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Anxiety is building around a court ruling in Pennsylvania that could potentially upend long-standing oil and gas arrangements, and affect hydraulic fracturing efforts nationwide.
Natural gas driller Southwestern Energy Production Co. has asked Pennsylvania’s Superior Court to rehear the case with more judges after a two-judge panel ruled April 2 that hydraulic fracturing could create liability when fluids released from the fracking process flow onto adjoining properties.
The case, Briggs v. Southwestern Energy Production Co., in Pennsylvania’s Superior Court, has caught the attention of energy companies, oil and gas attorneys, and legal scholars nationwide, attorneys from around the country told Bloomberg Environment.
The ruling could have a chilling effect on oil and gas development because it overturns a long-standing, seemingly settled legal principle known as the “rule of capture,” they said.
According to the rule of capture, a driller on one parcel of land may extract oil and gas from underneath adjoining properties as long as the driller doesn’t physically trespass over the property line.
So far, a half-dozen energy associations, business and industry groups, a geologist, and a Texas-based professor of oil and gas law have asked to file friend of the court briefs in the case, an indication of the consequences the industry fears should the ruling stand.
The ruling holds potential for a significant economic impact for companies invested in gas development, because it increases the possibility that energy companies could face trespass claims in connection with their fracking operations that they otherwise wouldn’t have been exposed to, Anthony J. Carna, chair of McGuireWoods LLP’s oil and gas practice, told Bloomberg Environment May 3.
The case also could affect litigation in states that that don’t have a well-developed body of case law governing oil and gas, Carna said.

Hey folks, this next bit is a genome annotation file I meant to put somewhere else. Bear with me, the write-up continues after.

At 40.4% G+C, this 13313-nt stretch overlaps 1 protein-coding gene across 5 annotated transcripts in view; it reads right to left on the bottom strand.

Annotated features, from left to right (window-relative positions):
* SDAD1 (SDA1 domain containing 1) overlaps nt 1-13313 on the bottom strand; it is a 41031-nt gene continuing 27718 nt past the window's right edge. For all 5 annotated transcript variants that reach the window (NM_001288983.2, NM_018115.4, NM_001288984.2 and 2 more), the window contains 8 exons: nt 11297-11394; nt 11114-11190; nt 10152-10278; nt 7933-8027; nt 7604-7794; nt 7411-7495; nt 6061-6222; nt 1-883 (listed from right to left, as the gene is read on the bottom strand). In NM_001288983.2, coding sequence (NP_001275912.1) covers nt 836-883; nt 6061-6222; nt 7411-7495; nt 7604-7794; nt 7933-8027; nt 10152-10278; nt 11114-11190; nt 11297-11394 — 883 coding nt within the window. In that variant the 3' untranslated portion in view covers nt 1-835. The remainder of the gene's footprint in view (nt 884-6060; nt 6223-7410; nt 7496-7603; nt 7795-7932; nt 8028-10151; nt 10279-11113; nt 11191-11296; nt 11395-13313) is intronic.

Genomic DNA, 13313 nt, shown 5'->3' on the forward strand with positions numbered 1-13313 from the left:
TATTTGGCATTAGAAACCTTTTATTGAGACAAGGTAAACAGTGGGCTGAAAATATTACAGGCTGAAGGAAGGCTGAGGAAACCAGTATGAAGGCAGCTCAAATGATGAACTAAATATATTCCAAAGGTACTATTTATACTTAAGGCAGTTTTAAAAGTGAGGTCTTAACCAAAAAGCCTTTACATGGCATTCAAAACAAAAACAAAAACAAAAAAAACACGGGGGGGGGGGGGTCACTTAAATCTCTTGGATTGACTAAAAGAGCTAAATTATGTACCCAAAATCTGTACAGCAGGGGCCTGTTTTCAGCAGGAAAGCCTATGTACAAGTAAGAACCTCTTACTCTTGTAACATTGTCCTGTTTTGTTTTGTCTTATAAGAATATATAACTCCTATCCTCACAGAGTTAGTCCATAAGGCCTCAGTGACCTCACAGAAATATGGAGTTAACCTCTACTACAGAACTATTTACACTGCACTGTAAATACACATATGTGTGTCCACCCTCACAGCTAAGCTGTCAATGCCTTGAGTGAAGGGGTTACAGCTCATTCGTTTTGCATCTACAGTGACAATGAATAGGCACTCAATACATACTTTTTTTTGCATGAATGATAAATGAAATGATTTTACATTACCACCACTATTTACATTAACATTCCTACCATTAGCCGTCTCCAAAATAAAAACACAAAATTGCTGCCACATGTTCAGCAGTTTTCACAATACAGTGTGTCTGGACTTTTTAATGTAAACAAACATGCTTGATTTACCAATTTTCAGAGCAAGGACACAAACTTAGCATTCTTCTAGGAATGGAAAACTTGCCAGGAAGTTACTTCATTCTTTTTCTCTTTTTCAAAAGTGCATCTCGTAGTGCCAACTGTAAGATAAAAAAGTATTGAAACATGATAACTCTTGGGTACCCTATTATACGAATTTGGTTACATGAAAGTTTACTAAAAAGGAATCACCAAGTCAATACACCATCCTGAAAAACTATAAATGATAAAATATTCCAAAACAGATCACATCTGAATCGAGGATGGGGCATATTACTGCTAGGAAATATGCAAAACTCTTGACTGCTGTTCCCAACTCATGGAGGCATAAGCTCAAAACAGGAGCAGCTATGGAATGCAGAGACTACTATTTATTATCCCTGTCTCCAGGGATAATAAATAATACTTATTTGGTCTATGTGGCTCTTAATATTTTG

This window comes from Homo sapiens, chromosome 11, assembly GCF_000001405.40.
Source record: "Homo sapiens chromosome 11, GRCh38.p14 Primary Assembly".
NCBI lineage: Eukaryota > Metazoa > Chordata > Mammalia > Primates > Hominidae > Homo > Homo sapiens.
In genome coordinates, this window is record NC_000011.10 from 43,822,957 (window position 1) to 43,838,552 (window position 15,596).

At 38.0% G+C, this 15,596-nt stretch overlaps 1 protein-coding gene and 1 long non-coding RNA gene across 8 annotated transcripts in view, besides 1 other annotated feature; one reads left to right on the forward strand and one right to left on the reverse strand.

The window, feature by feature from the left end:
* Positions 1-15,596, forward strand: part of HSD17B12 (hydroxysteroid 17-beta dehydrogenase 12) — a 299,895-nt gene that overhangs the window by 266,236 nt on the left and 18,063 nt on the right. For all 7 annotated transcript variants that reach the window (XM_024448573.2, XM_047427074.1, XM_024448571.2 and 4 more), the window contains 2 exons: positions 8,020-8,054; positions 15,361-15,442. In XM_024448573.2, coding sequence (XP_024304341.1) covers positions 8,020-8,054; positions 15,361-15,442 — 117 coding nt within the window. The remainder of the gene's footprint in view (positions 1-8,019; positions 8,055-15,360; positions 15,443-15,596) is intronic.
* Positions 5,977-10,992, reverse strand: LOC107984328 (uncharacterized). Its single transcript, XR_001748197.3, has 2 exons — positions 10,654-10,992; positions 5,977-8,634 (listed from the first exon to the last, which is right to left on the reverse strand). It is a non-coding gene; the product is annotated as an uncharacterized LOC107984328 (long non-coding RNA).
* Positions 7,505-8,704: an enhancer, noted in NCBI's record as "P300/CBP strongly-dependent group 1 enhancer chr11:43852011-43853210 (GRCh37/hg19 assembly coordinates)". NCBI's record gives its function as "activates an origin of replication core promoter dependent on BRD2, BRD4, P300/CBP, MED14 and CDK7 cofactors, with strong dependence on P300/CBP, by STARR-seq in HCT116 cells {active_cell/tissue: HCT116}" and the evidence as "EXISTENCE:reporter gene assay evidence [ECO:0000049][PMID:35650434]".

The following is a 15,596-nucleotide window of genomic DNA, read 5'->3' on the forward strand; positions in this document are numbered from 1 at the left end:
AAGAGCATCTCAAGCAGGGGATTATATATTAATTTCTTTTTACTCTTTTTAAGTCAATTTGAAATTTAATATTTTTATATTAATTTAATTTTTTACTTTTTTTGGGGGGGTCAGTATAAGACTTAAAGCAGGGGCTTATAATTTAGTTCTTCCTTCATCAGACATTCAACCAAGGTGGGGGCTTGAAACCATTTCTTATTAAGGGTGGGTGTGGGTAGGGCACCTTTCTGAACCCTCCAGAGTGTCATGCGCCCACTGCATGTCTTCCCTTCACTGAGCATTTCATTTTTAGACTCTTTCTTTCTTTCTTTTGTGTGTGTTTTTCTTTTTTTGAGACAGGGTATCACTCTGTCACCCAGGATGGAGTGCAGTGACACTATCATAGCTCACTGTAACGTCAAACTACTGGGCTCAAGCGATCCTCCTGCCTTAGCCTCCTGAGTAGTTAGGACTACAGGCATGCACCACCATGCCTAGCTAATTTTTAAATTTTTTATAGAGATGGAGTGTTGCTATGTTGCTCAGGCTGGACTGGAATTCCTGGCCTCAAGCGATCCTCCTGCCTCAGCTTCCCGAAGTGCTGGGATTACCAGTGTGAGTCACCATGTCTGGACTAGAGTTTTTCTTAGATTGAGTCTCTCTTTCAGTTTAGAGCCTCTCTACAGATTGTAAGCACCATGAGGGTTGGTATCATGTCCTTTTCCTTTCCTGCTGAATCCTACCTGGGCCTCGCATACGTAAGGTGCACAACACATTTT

“Many states will look to other states for precedent to reach their opinion,” Carna said. “The worry is that other states looking at this issue that are facing it for the first time may look to Briggs for precedent.”
The case involves Southwestern Energy Production Co., a subsidiary of Houston-based Southwestern Energy Co., and the Briggs family, who own a roughly 11-acre property in Susquehanna County next to two hydraulic fracturing wells that the company has operated since 2011.
The Briggs sued the driller in November 2015 for trespass and conversion, seeking punitive damages. They argued that extracting the natural gas from beneath their property through hydraulic fracturing is a trespass, because the gas would be trapped forever if it weren’t forcefully fracked out.
Fracking the Marcellus Shale to extract natural gas from beneath the Briggs’ property is “akin to opening the gate of a neighbor’s livestock pen and taking the livestock as they walk out,” they said in a a court filing April 30, arguing that the court’s April 2 ruling should stand.
In the April 2 opinion, the court concluded that due to distinctions between hydraulic fracturing and conventional drilling, the rule of capture “does not preclude liability for trespass” onto adjoining properties in situations where hydraulic fracturing is used.